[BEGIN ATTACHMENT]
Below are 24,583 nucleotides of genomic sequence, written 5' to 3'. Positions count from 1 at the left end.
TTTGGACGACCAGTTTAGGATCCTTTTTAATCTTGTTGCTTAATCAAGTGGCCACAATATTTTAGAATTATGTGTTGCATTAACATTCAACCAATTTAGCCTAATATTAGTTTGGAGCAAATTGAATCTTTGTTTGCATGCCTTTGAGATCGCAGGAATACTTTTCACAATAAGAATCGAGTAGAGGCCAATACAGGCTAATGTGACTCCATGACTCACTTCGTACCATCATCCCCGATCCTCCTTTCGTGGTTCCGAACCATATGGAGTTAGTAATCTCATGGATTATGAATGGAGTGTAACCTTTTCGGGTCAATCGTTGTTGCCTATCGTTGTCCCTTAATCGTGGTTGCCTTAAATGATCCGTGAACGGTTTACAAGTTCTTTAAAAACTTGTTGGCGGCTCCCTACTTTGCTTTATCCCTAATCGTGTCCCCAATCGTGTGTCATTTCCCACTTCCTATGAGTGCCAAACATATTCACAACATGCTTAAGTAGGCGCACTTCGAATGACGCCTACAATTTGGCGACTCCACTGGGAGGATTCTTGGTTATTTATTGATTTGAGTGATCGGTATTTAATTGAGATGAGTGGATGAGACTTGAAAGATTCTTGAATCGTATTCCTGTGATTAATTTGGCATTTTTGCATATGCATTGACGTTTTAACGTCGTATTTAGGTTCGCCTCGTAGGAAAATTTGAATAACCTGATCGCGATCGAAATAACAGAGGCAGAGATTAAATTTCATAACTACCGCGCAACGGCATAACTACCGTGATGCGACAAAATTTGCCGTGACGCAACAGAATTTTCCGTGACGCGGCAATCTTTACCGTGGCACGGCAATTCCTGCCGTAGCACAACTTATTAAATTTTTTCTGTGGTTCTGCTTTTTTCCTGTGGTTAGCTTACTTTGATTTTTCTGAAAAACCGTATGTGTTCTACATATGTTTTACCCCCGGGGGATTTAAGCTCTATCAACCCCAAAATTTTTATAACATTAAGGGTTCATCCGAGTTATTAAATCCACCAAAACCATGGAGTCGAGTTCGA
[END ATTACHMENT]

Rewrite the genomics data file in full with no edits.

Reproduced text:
Below are 24,583 nucleotides of genomic sequence, written 5' to 3'. Positions count from 1 at the left end.
TTTGGACGACCAGTTTAGGATCCTTTTTAATCTTGTTGCTTAATCAAGTGGCCACAATATTTTAGAATTATGTGTTGCATTAACATTCAACCAATTTAGCCTAATATTAGTTTGGAGCAAATTGAATCTTTGTTTGCATGCCTTTGAGATCGCAGGAATACTTTTCACAATAAGAATCGAGTAGAGGCCAATACAGGCTAATGTGACTCCATGACTCACTTCGTACCATCATCCCCGATCCTCCTTTCGTGGTTCCGAACCATATGGAGTTAGTAATCTCATGGATTATGAATGGAGTGTAACCTTTTCGGGTCAATCGTTGTTGCCTATCGTTGTCCCTTAATCGTGGTTGCCTTAAATGATCCGTGAACGGTTTACAAGTTCTTTAAAAACTTGTTGGCGGCTCCCTACTTTGCTTTATCCCTAATCGTGTCCCCAATCGTGTGTCATTTCCCACTTCCTATGAGTGCCAAACATATTCACAACATGCTTAAGTAGGCGCACTTCGAATGACGCCTACAATTTGGCGACTCCACTGGGAGGATTCTTGGTTATTTATTGATTTGAGTGATCGGTATTTAATTGAGATGAGTGGATGAGACTTGAAAGATTCTTGAATCGTATTCCTGTGATTAATTTGGCATTTTTGCATATGCATTGACGTTTTAACGTCGTATTTAGGTTCGCCTCGTAGGAAAATTTGAATAACCTGATCGCGATCGAAATAACAGAGGCAGAGATTAAATTTCATAACTACCGCGCAACGGCATAACTACCGTGATGCGACAAAATTTGCCGTGACGCAACAGAATTTTCCGTGACGCGGCAATCTTTACCGTGGCACGGCAATTCCTGCCGTAGCACAACTTATTAAATTTTTTCTGTGGTTCTGCTTTTTTCCTGTGGTTAGCTTACTTTGATTTTTCTGAAAAACCGTATGTGTTCTACATATGTTTTACCCCCGGGGGATTTAAGCTCTATCAACCCCAAAATTTTTATAACATTAAGGGTTCATCCGAGTTATTAAATCCACCAAAACCATGGAGTCGAGTTCGA